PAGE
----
MS Around the Globe: Meet Wendy Booker, Mountain Climber and Inspiration
The Multiple Sclerosis International Federation has designated Wednesday, May 26, 2010, as the 2nd annual World MS Day. Over 2.5 million people in the world have MS and the aims of World MS Day are to raise awareness and to strengthen the network of people living with MS across the world, truly a global movement.
In honor of World MS Day, the first person with MS to successfully reach the highest peak on six of the seven continents in the world (referred to as The Seven Summits), Wendy Booker has agreed to stop by for a visit. We communicated by email and then had a great phone conversation on Monday.
Previously an interior designer and teacher, Wendy is now a marathon runner, mountain climber, motivational speaker, non-profit founder, and a person who lives with multiple sclerosis. Her goals are to raise awareness of MS, to inspire others by telling her story, and to continually challenge herself. Wendy's most recent challenge was to climb Mount Everest where she made it to 17,000 feet.
“Everybody has a challenge.”
Please join me in welcoming Wendy to MS Central. She is very gracious to share her story, inspiration, and insights with us today.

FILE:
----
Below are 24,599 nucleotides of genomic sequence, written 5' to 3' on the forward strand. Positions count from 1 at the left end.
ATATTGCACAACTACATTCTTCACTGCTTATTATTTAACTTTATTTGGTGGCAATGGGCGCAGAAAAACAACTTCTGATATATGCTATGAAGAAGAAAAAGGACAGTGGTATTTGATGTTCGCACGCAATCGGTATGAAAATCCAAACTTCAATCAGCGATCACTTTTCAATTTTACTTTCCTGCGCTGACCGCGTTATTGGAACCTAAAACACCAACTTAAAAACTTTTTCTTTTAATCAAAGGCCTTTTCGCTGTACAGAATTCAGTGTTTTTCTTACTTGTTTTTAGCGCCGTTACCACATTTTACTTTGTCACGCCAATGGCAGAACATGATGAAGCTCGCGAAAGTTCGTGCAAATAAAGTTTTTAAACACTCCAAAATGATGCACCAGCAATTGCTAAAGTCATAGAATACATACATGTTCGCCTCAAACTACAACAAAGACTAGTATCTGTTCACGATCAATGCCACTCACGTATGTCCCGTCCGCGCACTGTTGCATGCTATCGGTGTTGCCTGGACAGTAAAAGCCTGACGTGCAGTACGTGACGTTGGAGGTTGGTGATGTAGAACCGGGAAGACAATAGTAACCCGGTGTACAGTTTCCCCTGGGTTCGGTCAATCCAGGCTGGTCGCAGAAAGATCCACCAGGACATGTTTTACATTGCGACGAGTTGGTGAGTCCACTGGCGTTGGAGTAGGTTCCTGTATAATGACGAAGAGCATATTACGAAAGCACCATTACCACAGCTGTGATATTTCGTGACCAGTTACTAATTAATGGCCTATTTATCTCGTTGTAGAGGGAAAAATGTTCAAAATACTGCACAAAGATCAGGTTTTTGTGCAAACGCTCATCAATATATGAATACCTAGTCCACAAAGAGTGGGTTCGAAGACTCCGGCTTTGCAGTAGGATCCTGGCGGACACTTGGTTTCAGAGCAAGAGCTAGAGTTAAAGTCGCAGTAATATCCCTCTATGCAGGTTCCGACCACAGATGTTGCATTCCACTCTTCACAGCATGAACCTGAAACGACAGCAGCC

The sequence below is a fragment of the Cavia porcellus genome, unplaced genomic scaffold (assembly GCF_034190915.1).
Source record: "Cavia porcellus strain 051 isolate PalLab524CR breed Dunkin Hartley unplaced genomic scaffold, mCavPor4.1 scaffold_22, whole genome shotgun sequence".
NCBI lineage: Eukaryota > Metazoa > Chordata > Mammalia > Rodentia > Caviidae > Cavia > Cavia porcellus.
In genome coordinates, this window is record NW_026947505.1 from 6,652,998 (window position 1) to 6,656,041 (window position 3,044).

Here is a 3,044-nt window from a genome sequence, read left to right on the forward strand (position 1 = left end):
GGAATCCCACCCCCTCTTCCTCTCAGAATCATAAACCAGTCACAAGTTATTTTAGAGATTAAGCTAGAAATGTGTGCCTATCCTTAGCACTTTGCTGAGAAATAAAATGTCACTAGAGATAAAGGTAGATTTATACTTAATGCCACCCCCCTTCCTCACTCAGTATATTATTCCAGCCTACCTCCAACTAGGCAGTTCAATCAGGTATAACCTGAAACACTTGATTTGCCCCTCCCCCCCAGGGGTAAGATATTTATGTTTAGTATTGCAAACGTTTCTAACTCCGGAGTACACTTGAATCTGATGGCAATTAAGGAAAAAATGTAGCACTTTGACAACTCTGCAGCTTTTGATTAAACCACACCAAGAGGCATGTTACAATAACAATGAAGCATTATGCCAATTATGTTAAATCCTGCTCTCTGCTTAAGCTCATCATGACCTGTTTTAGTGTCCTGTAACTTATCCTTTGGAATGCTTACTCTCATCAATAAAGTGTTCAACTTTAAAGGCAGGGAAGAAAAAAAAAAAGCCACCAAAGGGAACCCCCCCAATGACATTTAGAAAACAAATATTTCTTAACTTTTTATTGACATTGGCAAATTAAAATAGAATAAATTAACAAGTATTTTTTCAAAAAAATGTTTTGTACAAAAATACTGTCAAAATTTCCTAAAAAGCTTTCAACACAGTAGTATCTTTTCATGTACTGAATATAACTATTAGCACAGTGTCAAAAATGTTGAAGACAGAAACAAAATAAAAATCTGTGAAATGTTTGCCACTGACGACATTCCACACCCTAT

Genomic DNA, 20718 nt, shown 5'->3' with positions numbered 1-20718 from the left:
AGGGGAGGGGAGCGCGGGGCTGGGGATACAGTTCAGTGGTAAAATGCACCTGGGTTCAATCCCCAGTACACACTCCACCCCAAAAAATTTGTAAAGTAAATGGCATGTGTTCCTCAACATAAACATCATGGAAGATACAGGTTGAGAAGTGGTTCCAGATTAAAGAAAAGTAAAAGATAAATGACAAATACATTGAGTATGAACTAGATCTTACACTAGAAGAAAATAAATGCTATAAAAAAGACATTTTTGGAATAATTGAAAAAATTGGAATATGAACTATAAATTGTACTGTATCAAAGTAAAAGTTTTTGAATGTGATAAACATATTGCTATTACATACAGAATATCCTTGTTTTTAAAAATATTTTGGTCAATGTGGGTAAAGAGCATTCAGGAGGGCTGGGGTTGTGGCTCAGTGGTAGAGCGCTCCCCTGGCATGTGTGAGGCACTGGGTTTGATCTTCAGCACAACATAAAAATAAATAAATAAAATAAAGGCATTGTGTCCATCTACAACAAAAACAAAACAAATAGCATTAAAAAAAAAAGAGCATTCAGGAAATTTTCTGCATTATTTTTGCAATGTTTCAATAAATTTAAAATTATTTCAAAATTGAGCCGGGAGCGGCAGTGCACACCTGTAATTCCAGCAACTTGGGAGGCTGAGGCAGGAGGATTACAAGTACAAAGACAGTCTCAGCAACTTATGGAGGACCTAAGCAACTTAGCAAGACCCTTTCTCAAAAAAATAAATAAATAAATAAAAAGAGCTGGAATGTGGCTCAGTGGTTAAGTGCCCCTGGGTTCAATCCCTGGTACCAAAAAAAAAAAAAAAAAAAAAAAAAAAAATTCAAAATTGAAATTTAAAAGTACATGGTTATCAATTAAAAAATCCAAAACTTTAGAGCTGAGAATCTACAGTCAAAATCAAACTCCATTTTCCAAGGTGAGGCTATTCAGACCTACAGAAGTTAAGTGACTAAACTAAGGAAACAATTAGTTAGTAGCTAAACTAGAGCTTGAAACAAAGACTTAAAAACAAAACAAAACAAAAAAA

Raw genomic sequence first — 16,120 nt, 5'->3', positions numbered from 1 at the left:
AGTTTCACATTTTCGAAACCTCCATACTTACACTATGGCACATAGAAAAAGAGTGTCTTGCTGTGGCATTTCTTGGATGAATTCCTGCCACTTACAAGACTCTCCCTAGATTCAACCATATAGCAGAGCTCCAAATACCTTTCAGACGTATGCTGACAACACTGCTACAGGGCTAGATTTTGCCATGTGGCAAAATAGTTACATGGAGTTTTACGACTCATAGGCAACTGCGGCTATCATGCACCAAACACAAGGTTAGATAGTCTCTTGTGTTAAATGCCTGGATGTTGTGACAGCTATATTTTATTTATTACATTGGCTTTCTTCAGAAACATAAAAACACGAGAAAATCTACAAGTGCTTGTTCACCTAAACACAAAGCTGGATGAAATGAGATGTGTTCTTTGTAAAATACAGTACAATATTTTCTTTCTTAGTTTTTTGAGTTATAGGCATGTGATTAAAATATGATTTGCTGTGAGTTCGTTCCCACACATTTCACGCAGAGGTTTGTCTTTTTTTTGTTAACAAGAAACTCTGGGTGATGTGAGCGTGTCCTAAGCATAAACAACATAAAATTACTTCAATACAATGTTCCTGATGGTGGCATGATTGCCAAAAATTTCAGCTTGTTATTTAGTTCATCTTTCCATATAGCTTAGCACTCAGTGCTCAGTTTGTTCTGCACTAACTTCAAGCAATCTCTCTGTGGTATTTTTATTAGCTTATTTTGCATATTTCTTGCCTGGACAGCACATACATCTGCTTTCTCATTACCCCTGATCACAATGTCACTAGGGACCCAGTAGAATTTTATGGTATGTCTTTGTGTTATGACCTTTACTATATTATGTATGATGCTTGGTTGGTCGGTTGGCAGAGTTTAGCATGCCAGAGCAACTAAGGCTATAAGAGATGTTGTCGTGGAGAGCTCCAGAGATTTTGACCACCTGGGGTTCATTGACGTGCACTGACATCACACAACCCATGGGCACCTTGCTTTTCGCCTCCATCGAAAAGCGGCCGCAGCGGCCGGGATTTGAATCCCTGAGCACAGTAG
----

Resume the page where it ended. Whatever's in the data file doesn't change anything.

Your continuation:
Wendy, let me start by asking you some of the common questions MS patients tend to ask each other when first meeting, a social handshake of sorts. What are your symptoms? What type of MS do you have? When were you diagnosed?
I was diagnosed with relapsing/remitting MS in 1998. I still have the symptoms I presented with back in 1998. I have tingling and numbness in my left foot and leg up to the bottom of my rib cage.
With RRMS, there are ups and downs. After any relapses you've had, do you find yourself returning to baseline or have you noticed progression with your MS over the years?
Yes there are always ups and downs with MS. I have had them along the way but always seem to return to baseline.
Wednesday is World MS Day and you had planned to be at the top of Mt. Everest before making the decision to come down off the mountain. What made you want to run marathons and climb the tallest mountains around the globe in the first place?
I ran the Boston Marathon after I was diagnosed. I wasn’t a runner. I wasn’t an athlete but I was angry and scared when I learned I had MS. I decided to run a marathon just to see how hard and how far I could push back at my diagnosis. At that time in my life I figured if I ended up in a wheelchair what difference would it make if it happened on the marathon route or from MS, the outcome would be the same. How much more we know now! Thanks to the therapies we now have available to us living with MS, a wheelchair isn’t always the face of MS.
The mountains came to me a few years later. What started as an opportunity turned into my lifelong mission. Whereas I ran that very first marathon just to see if I could do it with MS, I now dedicate all that I am able to do with and for MS to those with MS who can’t. The mountains mean far more to me than a mountain.